The Pope said that God does not lead us into times of temptation, but the thread that runs throughout the entire Old Testament, is God bringing (leading) His people to and through temptations, trials, tribulation, adversity and affliction in order to strengthen their faith and trust in Him. See Gen 22:1-2; Deut 8:2 God lifts His hand and Job enters into a time of tempting and testing where the devil was allowed to tempt Job into rejecting God. In the New Testament, “Jesus was led by the Spirit into the wilderness to be tempted by the devil.” Matthew 4:1 God never tempts us to do wrong James 1:13 but He does lead us into, or allow us to enter into, those times where we experience temptations/testing and where the ever-present opportunities to sin await us. 

Jesus told us to pray: lead us not into “peirasmos” and deliver us from evil. When we think of peirasmos in positive terms of what a loving Father does for His children, we then see that the point of this petition is not that testing in and of itself is bad but that we, being well aware of our own weakness and propensity to yield to the devil’s tempting sins, would prefer to not have to face the temptations at all.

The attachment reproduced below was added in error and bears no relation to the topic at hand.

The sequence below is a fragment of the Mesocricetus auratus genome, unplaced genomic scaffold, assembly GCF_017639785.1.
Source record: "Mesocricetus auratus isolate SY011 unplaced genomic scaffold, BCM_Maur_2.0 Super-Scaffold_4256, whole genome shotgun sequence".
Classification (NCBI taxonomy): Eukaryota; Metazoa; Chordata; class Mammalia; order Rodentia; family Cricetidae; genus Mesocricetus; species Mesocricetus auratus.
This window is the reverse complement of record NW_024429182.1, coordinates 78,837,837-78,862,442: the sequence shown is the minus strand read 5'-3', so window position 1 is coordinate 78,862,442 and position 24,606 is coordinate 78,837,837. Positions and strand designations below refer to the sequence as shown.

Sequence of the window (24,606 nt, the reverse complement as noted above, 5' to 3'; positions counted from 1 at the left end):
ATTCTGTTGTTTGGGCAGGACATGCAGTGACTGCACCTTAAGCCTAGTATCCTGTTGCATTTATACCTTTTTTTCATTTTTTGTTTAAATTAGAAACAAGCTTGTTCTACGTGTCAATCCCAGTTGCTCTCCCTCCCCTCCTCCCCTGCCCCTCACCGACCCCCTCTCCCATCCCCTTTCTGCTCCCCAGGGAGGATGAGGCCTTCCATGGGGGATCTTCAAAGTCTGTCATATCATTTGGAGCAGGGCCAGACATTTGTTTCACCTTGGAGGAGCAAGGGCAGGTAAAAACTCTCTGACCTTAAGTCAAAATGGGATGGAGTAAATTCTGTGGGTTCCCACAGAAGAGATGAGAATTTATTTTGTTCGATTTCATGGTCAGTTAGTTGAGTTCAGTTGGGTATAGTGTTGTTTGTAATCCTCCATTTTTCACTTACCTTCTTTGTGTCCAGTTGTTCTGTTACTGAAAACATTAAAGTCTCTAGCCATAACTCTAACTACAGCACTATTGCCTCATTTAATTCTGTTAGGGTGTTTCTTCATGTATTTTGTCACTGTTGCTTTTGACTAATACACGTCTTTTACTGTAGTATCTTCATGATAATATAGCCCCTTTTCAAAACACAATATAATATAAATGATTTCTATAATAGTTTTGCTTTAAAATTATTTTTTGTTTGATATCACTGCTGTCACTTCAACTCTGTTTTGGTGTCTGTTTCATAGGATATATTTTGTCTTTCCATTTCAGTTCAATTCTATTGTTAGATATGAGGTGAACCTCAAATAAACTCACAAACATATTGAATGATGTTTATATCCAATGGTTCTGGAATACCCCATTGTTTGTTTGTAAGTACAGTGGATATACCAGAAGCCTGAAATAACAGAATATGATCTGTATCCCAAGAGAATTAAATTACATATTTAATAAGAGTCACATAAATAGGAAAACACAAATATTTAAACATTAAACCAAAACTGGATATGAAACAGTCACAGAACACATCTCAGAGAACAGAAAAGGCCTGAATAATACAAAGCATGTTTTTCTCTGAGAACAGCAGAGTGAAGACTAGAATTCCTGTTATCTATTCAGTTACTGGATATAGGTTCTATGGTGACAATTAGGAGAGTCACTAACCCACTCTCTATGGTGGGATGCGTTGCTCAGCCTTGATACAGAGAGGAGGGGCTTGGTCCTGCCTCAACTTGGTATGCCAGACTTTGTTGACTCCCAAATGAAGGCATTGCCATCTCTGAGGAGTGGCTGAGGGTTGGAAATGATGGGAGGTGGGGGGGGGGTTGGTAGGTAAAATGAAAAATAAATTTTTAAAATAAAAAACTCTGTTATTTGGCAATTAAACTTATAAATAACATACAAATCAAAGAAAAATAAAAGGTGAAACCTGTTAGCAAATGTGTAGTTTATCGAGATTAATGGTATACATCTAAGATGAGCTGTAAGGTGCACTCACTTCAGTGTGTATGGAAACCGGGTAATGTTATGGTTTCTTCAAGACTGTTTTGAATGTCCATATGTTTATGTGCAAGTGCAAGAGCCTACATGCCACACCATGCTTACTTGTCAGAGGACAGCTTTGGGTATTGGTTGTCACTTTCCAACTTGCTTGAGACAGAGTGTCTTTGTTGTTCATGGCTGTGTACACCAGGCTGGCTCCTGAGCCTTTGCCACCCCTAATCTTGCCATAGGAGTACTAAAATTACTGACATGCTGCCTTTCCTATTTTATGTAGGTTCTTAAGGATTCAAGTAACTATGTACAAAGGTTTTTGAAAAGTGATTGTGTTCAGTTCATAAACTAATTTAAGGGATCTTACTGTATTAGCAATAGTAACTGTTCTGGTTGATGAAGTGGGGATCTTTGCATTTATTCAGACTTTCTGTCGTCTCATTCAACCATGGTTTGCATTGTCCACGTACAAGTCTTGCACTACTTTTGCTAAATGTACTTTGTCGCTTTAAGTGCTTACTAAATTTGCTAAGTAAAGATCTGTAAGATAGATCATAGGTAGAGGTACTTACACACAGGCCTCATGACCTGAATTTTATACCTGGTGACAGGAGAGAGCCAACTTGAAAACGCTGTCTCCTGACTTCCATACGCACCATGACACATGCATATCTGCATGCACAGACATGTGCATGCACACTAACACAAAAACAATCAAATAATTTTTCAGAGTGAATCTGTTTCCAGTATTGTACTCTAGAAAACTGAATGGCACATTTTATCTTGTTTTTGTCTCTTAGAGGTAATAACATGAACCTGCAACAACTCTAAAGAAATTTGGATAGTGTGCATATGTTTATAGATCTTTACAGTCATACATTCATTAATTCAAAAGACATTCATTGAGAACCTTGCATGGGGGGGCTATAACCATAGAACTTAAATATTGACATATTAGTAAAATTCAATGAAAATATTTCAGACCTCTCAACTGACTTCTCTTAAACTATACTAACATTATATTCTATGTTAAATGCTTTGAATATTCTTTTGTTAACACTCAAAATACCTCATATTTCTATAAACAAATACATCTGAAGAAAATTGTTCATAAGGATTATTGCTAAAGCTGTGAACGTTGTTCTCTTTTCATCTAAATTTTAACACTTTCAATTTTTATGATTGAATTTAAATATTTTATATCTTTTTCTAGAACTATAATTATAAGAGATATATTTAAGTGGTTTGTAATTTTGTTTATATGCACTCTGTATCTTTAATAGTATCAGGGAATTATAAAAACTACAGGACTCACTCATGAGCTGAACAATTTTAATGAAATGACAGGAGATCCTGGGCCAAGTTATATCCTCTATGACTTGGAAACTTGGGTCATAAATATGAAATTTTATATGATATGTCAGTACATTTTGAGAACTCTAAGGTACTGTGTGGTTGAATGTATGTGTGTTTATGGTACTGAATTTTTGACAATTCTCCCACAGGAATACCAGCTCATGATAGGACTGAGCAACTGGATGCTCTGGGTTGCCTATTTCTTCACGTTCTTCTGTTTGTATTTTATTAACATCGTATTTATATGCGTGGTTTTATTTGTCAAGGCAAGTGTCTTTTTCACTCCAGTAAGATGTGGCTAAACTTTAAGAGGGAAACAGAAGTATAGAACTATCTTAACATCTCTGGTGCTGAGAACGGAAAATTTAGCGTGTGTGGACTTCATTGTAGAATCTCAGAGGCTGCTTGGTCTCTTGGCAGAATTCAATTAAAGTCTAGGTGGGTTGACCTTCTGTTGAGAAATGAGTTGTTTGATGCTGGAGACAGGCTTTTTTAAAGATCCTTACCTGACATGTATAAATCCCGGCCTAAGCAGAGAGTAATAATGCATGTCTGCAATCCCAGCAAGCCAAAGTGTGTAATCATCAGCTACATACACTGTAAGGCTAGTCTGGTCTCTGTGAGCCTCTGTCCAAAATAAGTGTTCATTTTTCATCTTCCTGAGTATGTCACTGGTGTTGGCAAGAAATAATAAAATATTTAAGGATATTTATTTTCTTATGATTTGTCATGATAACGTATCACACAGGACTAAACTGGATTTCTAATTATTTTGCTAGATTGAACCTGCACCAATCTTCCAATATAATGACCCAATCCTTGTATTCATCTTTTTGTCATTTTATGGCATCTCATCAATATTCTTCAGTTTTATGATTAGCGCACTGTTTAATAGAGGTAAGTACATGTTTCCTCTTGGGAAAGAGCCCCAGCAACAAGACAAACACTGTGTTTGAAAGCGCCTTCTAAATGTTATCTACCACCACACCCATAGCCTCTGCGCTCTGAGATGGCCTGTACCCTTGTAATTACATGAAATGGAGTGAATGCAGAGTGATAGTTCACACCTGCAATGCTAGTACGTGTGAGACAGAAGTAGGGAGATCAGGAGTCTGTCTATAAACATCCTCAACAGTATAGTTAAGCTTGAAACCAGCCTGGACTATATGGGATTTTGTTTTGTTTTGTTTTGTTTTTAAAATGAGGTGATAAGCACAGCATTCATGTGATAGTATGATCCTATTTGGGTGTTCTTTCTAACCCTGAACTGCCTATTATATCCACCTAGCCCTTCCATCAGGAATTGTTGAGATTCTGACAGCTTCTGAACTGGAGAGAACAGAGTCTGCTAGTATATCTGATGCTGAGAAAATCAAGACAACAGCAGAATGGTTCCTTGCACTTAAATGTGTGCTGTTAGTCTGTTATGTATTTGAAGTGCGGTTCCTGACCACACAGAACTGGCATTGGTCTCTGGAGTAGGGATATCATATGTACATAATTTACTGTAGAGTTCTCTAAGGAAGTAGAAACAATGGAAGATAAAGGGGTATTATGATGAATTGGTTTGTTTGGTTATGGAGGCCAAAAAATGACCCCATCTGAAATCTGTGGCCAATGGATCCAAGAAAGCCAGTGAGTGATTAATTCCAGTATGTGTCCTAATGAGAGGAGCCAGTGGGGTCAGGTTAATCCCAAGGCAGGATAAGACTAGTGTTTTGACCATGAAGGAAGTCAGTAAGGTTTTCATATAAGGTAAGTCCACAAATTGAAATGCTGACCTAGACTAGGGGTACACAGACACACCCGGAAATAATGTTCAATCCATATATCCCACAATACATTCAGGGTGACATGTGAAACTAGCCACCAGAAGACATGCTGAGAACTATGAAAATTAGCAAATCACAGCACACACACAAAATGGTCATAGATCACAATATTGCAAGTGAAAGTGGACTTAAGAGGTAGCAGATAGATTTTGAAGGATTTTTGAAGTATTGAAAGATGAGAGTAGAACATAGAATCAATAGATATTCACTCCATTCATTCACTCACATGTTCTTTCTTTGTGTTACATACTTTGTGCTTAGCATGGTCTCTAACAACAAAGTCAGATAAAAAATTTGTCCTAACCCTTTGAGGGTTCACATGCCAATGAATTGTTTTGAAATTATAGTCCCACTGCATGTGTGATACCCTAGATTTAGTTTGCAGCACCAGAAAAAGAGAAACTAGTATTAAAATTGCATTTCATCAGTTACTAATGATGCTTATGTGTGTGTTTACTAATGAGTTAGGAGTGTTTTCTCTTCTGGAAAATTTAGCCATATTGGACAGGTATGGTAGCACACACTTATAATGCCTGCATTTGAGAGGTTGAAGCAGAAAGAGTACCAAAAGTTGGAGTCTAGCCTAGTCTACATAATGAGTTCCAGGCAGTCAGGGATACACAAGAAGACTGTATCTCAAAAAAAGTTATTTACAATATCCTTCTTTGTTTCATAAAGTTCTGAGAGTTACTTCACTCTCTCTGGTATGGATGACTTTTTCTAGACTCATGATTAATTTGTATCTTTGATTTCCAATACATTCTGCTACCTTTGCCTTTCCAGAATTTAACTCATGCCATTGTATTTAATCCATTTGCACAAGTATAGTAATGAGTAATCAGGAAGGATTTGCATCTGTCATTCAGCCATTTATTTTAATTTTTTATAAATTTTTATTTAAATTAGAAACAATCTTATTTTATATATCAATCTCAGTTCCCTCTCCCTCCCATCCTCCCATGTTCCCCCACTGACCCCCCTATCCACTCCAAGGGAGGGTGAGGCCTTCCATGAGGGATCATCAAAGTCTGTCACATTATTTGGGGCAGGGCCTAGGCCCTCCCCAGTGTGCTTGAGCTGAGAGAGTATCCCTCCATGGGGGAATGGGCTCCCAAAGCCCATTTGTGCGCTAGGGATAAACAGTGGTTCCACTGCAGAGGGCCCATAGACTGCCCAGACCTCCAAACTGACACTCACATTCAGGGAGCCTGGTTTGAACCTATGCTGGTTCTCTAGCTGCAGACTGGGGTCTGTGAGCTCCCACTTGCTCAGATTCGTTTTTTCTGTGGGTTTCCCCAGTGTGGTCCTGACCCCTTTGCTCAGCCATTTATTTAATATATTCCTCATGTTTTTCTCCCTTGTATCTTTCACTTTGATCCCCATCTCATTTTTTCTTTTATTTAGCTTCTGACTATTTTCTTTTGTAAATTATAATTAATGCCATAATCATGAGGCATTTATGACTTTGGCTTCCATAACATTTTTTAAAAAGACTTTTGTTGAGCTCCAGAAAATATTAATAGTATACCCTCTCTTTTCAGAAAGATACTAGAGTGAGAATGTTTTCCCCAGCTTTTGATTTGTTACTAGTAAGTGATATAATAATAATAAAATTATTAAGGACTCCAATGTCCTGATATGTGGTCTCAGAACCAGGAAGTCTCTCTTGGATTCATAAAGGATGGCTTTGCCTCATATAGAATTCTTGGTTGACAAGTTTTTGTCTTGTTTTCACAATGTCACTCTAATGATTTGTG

My personal objection to the Pope changing this wording is that whether it’s called the “Our Father” or the “Lord’s Prayer,” it is the only prayer that is prayed by all Christian believers. It is our one true ecumenical prayer of the Orthodox, Catholic and Protestant church. We have used different words (sins, debts, trespasses) but the meaning of each verse is the same and this prayer joins God’s churches together and unites us every Sunday morning. By the Catholic church changing not just the words but the actual meaning of what Jesus said, we are no longer all praying together in one accord. It's a step away, albeit a small step, but it's a step in the wrong direction for the church to take.